Proposed Governance Changes

At our annual meeting on Wednesday, January 17, 2024, the Rose Hill congregation will vote on whether to adopt revisions to our bylaws and governance documents. These proposed changes are the culmination of nearly three years of work by our board, and have been proposed by both our governance subcommittee and general board. 

You may find a PDF version of the proposed governance document, and a list of frequently asked questions, below. If you have more questions and would like to sit down with a member of the governance subcommittee, they would be happy to help! Contact the church office to set something up.


Below you will find some of the frequently asked questions our governance team has fielded about the new governance structure. Click on a question to see the answer.

  • A: God has done great work for His Kingdom through Rose Hill Church under its current structure for over 100 years. Though Jesus Christ is the same yesterday, today and forever, many things have changed over the last century as we are now living in a post-Christian world. The elected leadership has been observing this for over a decade and agrees there is a better structure that allows Rose Hill Church to better fulfill the mission God has put on our church.


    The governance structure that is being proposed is elder-led, congregational governance. First and most importantly, we look to Scripture and find that this is the only form of church governance found in the New Testament. It has been recommended by all national and district EFCA leaders and is the most common form of governance in the EFCA and other evangelical denominations, as it has proven to be the most effective and efficient form of church leadership. Practically speaking, it moves ministry leaders into positions of authority within the ministries of their gifts, talents, passions and experiences, while allowing elders to focus on spiritual leadership rather than operational matters.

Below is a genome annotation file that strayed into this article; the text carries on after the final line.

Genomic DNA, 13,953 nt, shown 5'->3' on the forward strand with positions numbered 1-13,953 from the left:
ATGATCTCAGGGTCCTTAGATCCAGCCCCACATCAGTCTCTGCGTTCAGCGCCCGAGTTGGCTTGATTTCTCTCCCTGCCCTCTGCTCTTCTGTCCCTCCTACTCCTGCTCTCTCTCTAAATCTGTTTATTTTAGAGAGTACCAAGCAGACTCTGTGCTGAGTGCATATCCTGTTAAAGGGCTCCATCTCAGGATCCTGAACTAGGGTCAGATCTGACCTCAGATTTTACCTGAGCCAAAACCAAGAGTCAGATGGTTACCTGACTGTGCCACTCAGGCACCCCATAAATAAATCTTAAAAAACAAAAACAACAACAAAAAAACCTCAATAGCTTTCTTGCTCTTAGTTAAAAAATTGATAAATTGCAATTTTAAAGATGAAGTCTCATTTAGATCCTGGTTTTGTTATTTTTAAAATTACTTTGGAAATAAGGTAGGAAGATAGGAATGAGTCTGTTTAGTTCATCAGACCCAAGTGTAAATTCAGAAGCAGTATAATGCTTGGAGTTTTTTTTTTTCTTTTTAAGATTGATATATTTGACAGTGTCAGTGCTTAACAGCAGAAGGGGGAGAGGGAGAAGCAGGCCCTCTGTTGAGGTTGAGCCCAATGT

• A: The original founders and all who have come before us have done a great job stewarding Rose Hill Church to what it is today, preaching the Word directly from Scripture and reaching many people worldwide with the gospel. Though there is nothing clearly scripturally wrong with our current model, there is no biblical precedent or example of the general board model. Also, recent research on ideal team size shows that our general board model is much too large to provide for effective and efficient decision making and focuses primarily on operational aspects of the church.  Alternatively, the elder-led model positions elders to focus first and foremost on the vision and mission that God has specifically called our church to, while empowering other members to lead and work in the ministries of their gifts, experiences, and passions.